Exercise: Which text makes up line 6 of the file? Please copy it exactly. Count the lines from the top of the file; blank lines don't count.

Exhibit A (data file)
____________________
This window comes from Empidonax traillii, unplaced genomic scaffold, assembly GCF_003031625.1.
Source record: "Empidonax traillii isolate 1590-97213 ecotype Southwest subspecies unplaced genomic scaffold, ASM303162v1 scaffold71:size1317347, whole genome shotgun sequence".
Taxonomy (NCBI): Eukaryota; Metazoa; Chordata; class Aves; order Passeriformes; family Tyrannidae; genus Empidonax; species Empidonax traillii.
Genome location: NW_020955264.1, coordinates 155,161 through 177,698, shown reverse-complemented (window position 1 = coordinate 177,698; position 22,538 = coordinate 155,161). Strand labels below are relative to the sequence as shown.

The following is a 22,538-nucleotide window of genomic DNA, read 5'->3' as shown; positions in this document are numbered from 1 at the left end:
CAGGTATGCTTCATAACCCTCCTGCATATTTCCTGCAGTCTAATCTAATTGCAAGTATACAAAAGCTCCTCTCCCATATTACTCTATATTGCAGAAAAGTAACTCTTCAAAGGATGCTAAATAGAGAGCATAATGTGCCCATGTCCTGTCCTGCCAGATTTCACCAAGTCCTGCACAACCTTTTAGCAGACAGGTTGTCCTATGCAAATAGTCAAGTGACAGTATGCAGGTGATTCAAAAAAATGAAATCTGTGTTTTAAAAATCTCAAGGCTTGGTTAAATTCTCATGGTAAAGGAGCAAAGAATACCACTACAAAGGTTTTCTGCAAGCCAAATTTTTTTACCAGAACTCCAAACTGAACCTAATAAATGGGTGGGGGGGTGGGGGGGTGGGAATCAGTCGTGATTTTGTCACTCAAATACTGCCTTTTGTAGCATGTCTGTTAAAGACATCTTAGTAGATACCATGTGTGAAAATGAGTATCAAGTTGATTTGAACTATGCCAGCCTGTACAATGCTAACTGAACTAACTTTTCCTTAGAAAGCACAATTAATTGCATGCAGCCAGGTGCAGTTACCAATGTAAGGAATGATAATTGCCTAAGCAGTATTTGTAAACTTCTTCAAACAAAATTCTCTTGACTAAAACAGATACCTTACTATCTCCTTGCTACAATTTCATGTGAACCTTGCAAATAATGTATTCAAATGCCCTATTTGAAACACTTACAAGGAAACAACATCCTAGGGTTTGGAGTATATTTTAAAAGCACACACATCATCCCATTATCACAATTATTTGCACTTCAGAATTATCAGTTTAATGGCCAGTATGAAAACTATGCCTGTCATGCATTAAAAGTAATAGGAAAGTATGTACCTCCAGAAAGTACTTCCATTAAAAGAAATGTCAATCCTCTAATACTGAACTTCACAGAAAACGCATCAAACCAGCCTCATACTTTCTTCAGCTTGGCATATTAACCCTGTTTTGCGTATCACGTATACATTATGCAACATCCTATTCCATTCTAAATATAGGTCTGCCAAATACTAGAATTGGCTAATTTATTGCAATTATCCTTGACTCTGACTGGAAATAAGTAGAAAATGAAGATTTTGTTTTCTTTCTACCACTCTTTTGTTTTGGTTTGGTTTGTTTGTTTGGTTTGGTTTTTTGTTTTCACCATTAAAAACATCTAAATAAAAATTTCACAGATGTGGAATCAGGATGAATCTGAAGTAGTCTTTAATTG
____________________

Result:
CAGGTATGCTTCATAACCCTCCTGCATATTTCCTGCAGTCTAATCTAATTGCAAGTATACAAAAGCTCCTCTCCCATATTACTCTATATTGCAGAAAAGTAACTCTTCAAAGGATGCTAAATAGAGAGCATAATGTGCCCATGTCCTGTCCTGCCAGATTTCACCAAGTCCTGCACAACCTTTTAGCAGACAGGTTGTCCTATGCAAATAGTCAAGTGACAGTATGCAGGTGATTCAAAAAAATGAAATCTGTGTTTTAAAAATCTCAAGGCTTGGTTAAATTCTCATGGTAAAGGAGCAAAGAATACCACTACAAAGGTTTTCTGCAAGCCAAATTTTTTTACCAGAACTCCAAACTGAACCTAATAAATGGGTGGGGGGGTGGGGGGGTGGGAATCAGTCGTGATTTTGTCACTCAAATACTGCCTTTTGTAGCATGTCTGTTAAAGACATCTTAGTAGATACCATGTGTGAAAATGAGTATCAAGTTGATTTGAACTATGCCAGCCTGTACAATGCTAACTGAACTAACTTTTCCTTAGAAAGCACAATTAATTGCATGCAGCCAGGTGCAGTTACCAATGTAAGGAATGATAATTGCCTAAGCAGTATTTGTAAACTTCTTCAAACAAAATTCTCTTGACTAAAACAGATACCTTACTATCTCCTTGCTACAATTTCATGTGAACCTTGCAAATAATGTATTCAAATGCCCTATTTGAAACACTTACAAGGAAACAACATCCTAGGGTTTGGAGTATATTTTAAAAGCACACACATCATCCCATTATCACAATTATTTGCACTTCAGAATTATCAGTTTAATGGCCAGTATGAAAACTATGCCTGTCATGCATTAAAAGTAATAGGAAAGTATGTACCTCCAGAAAGTACTTCCATTAAAAGAAATGTCAATCCTCTAATACTGAACTTCACAGAAAACGCATCAAACCAGCCTCATACTTTCTTCAGCTTGGCATATTAACCCTGTTTTGCGTATCACGTATACATTATGCAACATCCTATTCCATTCTAAATATAGGTCTGCCAAATACTAGAATTGGCTAATTTATTGCAATTATCCTTGACTCTGACTGGAAATAAGTAGAAAATGAAGATTTTGTTTTCTTTCTACCACTCTTTTGTTTTGGTTTGGTTTGTTTGTTTGGTTTGGTTTTTTGTTTTCACCATTAAAAACATCTAAATAAAAATTTCACAGATGTGGAATCAGGATGAATCTGAAGTAGTCTTTAATTG